Hacking & Cheating Protection
Any game is vulnerable to cheating. Quite often, when you block one hack, some other will be invented and you have to act again.
Running all logic on the server sounds like the solution but is expensive and it's not a guarantee cheating is impossible.
There are more or less four approaches to cheat protection:
- Pure client side.
- Client side with cheater reporting and banning via a backend.
- Server side analysis of a running game.
- Full server side authority.
Each option is increasingly effective but also more expensive as you have to run more logic and systems on the server side.
Typically, we suggest variant two: Make all clients check for cheats and report those. Ban/block users from your game, who have been reported too many times (and those who report hackers too many times, too).
This means you quite effectively get rid of cheaters and can ruin their progress. That should be somewhat demotivating (but not entirely so).
You will need to identify users with some account or per device. Also, you will need to store and evaluate reports with some backend service like player.io, Playfab, Steam or other. Last but not least, you have to setup your Photon game to require Authentication to access the server.
PUN And Unity
PUN is a pure client-side implementation without server logic, so it's economic but of course it's not cheat proof. For some games that's OK, for competitive games, it may be not.
Unity builds are quite hackable unless you use IL2CPP and take a few extra steps on the client side to make sure your clients are somewhat hack proof.
Have a look at the Anti-Cheat tools from the Asset Store. The Anti Cheat Toolkit is just one example.
Check out also tips like these: A practical tutorial to hack (and protect) Unity games.
Bolt has some built-in features to make cheating less likely overall, even without a server. It defines the state and all messages, which makes it less likely arbitrary info can be injected.
Any client which is hosting a Bolt game, can be made authoritative about the state. This means that a random client (hopefully not hacked) can check everyone's state.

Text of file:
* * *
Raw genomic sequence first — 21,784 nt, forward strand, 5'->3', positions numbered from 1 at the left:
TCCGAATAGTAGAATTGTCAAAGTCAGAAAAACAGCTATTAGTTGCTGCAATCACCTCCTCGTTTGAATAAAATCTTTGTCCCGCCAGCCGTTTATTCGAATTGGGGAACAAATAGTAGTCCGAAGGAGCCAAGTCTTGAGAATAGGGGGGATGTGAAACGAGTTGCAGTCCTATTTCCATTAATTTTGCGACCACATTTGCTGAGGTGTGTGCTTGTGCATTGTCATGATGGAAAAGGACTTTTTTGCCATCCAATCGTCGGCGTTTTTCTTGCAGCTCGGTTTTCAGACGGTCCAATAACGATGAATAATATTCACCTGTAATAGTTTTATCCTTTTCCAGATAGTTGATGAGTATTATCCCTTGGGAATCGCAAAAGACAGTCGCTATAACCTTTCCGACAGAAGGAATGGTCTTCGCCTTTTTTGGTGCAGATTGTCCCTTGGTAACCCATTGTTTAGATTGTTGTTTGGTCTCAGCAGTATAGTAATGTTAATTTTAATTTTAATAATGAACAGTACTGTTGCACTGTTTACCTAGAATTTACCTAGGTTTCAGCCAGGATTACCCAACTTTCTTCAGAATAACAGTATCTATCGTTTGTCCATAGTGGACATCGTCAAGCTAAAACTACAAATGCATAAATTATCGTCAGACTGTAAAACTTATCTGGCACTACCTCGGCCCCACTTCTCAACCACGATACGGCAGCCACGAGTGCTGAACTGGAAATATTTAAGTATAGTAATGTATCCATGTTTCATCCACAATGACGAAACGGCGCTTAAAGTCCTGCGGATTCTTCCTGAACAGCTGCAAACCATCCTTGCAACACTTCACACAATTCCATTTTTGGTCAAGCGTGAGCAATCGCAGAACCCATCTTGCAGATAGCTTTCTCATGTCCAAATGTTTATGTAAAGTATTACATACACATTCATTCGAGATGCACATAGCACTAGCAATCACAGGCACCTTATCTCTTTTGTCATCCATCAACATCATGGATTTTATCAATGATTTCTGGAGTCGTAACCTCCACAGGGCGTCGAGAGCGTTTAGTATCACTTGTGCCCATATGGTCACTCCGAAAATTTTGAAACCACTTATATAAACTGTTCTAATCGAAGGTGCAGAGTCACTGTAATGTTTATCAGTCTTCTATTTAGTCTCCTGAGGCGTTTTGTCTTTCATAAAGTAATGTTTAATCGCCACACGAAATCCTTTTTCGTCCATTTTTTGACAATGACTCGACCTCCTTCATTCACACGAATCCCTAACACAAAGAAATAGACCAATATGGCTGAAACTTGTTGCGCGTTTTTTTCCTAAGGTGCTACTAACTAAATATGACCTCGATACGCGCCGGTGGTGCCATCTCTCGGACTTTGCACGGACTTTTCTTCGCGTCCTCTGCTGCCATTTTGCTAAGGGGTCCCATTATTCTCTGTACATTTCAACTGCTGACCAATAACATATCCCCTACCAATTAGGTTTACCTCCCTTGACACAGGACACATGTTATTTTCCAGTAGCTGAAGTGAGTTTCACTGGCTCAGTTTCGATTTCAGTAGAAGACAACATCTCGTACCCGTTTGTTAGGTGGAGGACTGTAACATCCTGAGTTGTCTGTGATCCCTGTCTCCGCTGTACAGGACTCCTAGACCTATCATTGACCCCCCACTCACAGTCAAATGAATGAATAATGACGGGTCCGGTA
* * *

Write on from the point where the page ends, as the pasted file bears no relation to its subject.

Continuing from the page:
Also, you can run Bolt in headless mode, which opens the option to run it on dedicated machines. To do so, you have to orchestrate the PCs to run those instances and you have to make sure players use those (at least for some games).
There are a few services, which will deploy and manage game servers for you. One example would be Unity's Multiplay service. We have no direct experience with it but Bolt should work well with it.
Server Side Monitoring
You can use our photon server plugin sdk to implement "server side analysis of a running game". You can modify the core operations and events of your game, so you can have any amount of control on the server.
There is no built-in support to run your game engine (or your full game), so the server has no access to the scene/level or any other data. This makes this solution a better fit for games that are "abstract" and do not rely on a scene.
In best case, you run the same game logic on the server as on the client and make the server create status updates for the client.
You can host custom logic on your own or let us handle it in the Photon Enterprise Cloud.
Full Server Authority
Again, if your game is "abstract" and does not need level data, it is relatively easy to implement full server authority right within the Photon Server.
If you need to run physics in various scenes, doing this directly in Photon is probably more effort than benefit.
In that case, using Photon Bolt or other in-Engine hosted solutions makes most sense.
Bolt has built-in features to support FPS and TPS, has a server-authoritative mode and can be hosted on your machines. We think it can be combined with Unity's "Multiplay" service but we have no experience in doing that.